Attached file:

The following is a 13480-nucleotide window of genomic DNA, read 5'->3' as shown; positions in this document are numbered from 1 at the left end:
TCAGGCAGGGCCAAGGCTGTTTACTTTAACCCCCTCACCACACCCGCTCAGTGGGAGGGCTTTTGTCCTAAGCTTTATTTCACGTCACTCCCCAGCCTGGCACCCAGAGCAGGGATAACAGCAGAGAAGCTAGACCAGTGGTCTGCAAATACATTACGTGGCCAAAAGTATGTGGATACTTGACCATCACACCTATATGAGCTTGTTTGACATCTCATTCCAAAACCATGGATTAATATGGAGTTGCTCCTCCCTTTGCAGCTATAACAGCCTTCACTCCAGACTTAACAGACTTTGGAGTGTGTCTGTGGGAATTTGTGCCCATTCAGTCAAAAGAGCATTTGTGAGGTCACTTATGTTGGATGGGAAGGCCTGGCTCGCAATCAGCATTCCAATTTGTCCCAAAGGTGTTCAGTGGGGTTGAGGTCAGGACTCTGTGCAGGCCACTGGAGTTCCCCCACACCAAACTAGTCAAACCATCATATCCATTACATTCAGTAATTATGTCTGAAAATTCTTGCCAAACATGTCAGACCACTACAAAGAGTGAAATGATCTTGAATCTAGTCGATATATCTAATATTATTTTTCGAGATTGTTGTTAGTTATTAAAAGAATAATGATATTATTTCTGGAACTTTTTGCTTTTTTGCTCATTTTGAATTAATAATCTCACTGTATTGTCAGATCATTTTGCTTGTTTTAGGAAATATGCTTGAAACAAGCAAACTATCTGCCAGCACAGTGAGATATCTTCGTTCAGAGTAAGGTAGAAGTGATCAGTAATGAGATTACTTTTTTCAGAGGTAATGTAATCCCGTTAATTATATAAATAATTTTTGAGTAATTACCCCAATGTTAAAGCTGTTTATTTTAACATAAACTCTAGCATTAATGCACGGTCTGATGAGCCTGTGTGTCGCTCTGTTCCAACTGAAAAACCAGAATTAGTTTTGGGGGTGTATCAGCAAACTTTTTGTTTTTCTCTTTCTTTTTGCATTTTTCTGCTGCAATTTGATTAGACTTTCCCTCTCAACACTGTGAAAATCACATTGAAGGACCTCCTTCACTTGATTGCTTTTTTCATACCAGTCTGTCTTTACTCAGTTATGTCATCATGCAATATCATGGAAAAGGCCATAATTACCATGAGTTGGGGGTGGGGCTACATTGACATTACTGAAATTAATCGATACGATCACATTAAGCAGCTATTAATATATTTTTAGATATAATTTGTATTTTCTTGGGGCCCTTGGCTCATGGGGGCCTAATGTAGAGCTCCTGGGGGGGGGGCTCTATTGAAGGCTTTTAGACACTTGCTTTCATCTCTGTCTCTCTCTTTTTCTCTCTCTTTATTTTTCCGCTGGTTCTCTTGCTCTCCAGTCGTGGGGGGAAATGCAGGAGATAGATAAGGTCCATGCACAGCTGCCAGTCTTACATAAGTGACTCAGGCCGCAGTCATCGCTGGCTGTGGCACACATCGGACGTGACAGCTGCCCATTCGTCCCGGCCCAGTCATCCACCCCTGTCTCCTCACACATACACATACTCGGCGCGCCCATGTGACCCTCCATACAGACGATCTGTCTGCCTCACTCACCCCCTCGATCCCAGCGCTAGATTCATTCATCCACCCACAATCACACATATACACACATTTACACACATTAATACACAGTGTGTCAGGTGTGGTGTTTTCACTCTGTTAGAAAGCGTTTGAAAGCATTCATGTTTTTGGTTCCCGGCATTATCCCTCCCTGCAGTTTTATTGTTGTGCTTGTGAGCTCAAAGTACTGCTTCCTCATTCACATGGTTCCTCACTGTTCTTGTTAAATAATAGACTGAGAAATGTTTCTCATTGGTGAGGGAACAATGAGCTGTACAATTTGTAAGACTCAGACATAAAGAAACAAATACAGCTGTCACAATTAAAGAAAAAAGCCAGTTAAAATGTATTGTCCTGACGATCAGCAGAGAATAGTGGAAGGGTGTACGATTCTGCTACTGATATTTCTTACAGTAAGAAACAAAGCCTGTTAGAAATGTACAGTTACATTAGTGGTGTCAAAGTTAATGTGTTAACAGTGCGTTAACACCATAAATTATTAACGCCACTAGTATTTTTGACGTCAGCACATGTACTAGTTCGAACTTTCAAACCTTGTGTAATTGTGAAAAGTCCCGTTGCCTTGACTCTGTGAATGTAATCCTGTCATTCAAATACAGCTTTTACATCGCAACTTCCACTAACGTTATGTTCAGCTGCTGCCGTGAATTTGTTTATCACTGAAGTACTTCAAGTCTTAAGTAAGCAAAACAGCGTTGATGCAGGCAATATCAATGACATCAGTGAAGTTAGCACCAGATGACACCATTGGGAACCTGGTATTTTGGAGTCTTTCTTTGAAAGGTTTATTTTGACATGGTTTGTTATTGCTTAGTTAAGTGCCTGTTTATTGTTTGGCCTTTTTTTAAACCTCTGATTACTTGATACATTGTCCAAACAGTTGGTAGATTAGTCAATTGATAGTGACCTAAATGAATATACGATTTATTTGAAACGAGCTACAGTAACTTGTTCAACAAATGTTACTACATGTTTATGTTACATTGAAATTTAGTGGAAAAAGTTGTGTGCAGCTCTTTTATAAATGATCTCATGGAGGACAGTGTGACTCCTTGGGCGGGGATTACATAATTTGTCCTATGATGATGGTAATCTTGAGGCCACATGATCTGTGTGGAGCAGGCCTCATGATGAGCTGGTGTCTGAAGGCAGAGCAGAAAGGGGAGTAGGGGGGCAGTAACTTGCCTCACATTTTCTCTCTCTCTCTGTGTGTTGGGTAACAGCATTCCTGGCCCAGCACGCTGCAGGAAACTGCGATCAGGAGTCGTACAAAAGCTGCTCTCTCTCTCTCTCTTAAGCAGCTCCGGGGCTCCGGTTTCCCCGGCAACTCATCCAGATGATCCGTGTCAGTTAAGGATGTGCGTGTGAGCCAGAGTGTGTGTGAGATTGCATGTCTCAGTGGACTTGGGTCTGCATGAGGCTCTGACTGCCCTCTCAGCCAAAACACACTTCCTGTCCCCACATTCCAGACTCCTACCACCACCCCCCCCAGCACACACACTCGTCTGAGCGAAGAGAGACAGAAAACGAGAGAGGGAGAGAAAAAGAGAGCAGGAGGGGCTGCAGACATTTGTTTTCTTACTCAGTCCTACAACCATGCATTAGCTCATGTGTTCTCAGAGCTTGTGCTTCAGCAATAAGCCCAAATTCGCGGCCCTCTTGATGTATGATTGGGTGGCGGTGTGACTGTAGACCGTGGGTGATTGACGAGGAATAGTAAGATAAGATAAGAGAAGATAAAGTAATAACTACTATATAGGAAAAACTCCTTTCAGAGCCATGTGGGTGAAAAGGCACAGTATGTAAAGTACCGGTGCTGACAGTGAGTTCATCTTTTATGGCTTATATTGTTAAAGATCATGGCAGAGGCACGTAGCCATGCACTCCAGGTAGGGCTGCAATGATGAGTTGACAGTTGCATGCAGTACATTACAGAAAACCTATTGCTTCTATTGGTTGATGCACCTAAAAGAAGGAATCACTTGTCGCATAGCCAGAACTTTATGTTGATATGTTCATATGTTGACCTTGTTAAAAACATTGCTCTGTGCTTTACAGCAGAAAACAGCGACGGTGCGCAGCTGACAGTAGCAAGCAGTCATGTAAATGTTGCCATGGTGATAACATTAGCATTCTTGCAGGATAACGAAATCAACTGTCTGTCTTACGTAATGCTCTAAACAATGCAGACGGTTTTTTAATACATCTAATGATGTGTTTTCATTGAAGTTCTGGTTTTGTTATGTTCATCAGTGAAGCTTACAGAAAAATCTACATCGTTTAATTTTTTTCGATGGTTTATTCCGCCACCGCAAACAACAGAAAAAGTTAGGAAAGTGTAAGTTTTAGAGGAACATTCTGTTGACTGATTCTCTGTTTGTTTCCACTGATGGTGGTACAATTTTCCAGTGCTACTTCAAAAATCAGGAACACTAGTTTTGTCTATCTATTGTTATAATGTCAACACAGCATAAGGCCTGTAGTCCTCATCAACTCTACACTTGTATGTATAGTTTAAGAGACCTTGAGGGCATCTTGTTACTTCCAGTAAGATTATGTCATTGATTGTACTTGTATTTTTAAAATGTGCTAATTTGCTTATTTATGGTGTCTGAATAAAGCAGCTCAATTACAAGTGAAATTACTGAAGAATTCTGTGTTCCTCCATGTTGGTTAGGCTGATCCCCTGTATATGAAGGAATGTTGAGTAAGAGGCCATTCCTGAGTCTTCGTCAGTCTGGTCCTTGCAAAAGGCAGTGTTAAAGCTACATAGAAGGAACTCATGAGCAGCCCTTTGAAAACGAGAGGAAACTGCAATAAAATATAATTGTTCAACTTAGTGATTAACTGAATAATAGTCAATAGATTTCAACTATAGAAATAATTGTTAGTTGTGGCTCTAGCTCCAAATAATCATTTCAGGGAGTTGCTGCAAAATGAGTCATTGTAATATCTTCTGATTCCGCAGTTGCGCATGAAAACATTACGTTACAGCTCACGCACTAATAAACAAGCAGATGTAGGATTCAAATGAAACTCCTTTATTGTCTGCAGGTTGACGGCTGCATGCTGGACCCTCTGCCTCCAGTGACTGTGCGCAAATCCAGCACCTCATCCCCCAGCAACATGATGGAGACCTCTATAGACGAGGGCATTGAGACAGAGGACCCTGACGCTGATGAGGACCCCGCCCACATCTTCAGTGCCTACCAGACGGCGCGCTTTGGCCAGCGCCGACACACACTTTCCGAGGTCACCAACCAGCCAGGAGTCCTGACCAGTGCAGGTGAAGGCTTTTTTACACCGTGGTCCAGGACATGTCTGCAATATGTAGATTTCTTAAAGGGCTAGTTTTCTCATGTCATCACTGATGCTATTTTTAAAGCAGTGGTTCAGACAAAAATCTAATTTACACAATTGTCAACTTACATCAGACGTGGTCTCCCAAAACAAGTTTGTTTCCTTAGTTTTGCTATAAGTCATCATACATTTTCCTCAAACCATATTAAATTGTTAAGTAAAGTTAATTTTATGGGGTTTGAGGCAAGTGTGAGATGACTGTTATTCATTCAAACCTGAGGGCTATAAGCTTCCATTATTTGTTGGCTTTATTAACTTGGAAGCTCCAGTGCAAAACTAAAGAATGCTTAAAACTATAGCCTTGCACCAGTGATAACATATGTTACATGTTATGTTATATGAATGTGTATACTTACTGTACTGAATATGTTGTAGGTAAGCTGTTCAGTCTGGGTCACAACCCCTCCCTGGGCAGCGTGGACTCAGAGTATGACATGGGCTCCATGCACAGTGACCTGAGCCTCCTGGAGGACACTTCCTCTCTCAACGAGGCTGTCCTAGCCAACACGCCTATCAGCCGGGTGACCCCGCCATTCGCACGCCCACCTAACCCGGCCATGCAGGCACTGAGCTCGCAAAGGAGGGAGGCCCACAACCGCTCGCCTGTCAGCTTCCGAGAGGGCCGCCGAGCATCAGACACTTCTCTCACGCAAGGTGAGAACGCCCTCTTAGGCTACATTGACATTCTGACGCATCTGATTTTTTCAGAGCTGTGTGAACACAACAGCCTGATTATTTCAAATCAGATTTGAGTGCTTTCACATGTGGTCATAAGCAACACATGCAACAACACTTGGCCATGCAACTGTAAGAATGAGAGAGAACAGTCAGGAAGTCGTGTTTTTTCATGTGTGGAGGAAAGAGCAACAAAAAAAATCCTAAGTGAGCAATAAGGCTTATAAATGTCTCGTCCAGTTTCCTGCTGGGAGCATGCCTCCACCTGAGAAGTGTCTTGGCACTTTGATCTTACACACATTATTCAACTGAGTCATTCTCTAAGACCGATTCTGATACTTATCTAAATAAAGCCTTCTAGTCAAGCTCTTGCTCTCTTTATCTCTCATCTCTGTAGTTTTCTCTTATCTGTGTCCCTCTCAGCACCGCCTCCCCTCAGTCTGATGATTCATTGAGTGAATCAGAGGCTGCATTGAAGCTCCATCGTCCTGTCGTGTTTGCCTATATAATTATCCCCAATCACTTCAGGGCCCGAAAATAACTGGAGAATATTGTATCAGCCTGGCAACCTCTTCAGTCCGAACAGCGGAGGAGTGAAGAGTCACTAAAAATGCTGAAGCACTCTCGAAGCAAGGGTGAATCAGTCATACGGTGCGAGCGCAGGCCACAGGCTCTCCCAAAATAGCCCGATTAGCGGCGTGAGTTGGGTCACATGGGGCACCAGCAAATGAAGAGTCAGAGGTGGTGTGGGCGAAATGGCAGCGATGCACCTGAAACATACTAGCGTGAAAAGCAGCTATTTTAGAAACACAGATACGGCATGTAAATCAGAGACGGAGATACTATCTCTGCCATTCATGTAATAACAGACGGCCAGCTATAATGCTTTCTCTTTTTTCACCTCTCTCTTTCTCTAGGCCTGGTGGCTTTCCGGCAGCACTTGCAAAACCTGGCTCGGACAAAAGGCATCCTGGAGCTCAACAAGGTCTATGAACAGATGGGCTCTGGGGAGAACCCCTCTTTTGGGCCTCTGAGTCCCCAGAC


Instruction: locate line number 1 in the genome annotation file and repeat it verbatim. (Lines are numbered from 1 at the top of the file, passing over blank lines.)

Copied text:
The following is a 13480-nucleotide window of genomic DNA, read 5'->3' as shown; positions in this document are numbered from 1 at the left end: